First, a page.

Mr. Taft's "keynote speech" de
livered recently at Columbus, 0.,
bas been received by the press of
> the country in a manner that indi
cates that it, is a foregone conclusion
that he will be the . et l .>ublican
nominee for the presidency of the
1United States. As Mr. Taft weighs
over 800 pounds and Col.. Bryan
Sweighs 250 or thereabouts, the conun
try will be treated to a typical fut
man's race next fall.
The grand-daughter of Stonewall
Jackson "ran away" and married re
cently. It is not thought that she
inherited any of her "running away"
ability from her grandfather, though
her willingness to get into a fight
at any cost looks real Juacksonesqjue.
"I am not whipped," says Gov.
Vardaman, of Mississippi. The gov
ern'or h~as got hold( of the wrong
Iword. "Tamed" is the article ho was
one having any trace of
rouble is eliminated by
aid by the Inter
ihemio'tl Co.. of
any caseof Kid.
,L vill not help.
S S DRUG CO.
The Atlanta Constitution calls vo
cifteously upon the authorities to
"finish the new reservoir." That's
right. January 1 is rapidly approach
itng,and am ple provision for Georgia's
prospective increase in water cou
sumption must be made.
The Chat tauouga Times believes
that Senator Carumack may, under
certain ciroumt-ainces, accept the
governorship of Teuinessee. Evident
ly the old Volunteer State meons to
keep Carmuck where she can put her
hand ou him in emergencies.
Some day, says the Boston Trans
cript, the little heir to the Krupp
millions will be a big gun. For a
while, bowt:ier, he will be a small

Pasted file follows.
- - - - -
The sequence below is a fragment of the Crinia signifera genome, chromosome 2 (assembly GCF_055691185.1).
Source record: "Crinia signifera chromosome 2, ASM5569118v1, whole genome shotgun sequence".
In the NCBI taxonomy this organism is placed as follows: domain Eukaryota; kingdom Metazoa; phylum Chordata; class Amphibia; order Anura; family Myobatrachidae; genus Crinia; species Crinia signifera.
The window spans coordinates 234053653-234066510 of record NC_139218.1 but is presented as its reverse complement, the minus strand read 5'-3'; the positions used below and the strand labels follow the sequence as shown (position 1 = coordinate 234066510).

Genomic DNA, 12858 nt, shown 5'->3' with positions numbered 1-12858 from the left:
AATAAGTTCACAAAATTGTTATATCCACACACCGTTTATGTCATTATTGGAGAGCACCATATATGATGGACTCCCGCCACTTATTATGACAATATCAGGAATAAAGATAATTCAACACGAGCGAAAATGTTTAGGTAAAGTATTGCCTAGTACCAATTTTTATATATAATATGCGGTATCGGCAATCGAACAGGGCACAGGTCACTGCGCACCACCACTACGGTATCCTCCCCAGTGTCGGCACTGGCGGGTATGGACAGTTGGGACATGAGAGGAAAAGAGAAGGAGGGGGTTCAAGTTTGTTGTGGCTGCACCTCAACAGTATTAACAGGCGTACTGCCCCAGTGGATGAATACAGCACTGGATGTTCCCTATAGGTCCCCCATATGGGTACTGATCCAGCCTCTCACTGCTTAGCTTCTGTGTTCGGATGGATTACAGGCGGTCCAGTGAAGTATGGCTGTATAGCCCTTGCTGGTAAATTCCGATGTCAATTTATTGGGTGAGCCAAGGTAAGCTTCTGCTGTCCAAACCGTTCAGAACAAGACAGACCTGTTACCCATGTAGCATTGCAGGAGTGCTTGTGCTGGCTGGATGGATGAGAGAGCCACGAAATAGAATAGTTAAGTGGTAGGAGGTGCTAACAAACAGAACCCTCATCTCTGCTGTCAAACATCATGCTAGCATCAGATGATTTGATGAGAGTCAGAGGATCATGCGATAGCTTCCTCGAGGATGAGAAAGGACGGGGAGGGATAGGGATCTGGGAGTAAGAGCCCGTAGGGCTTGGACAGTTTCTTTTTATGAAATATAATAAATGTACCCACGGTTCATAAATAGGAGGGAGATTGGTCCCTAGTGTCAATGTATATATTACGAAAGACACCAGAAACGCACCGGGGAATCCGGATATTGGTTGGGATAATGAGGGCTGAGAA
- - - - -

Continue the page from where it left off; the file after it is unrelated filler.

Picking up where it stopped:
A. l'hiiadelpkia womant 101 years
Old comphIns thiat society isn't as
livelv as it used to bt. Giddy thiog!
With Kn.tucky ta'king about state
prohibition, even Milwautkee may be
gin to giet rid of bor farmt sme da-y.
The Nurse's Vocation.
The distinction between the wo
nimn to whom nursing is a vocation
an1d the woman who merelY earns
her living by nursing is II very real
one, al though it is a very difficult
oneI to define. A nurse may be full
of faults and yet have a true voca
tion, while, on the other hand, a
woman of the most estimable type
may b~e lacking in the smallest spark
of the divine fire. The vocation for
nursing leaps out from the hum
blest as wiell as from the highest
homes in the kingdom. Its one
shining mark is its vitality.-Hos
Wouldn't Puff the War.
Napoleon III. had given orders
that reporters should not be per
mitted to accompany the French
troops as reporters. His reason was
characteristic: "The effects of our
'mitrailleuses' will be so terrible,
and those writers will make such de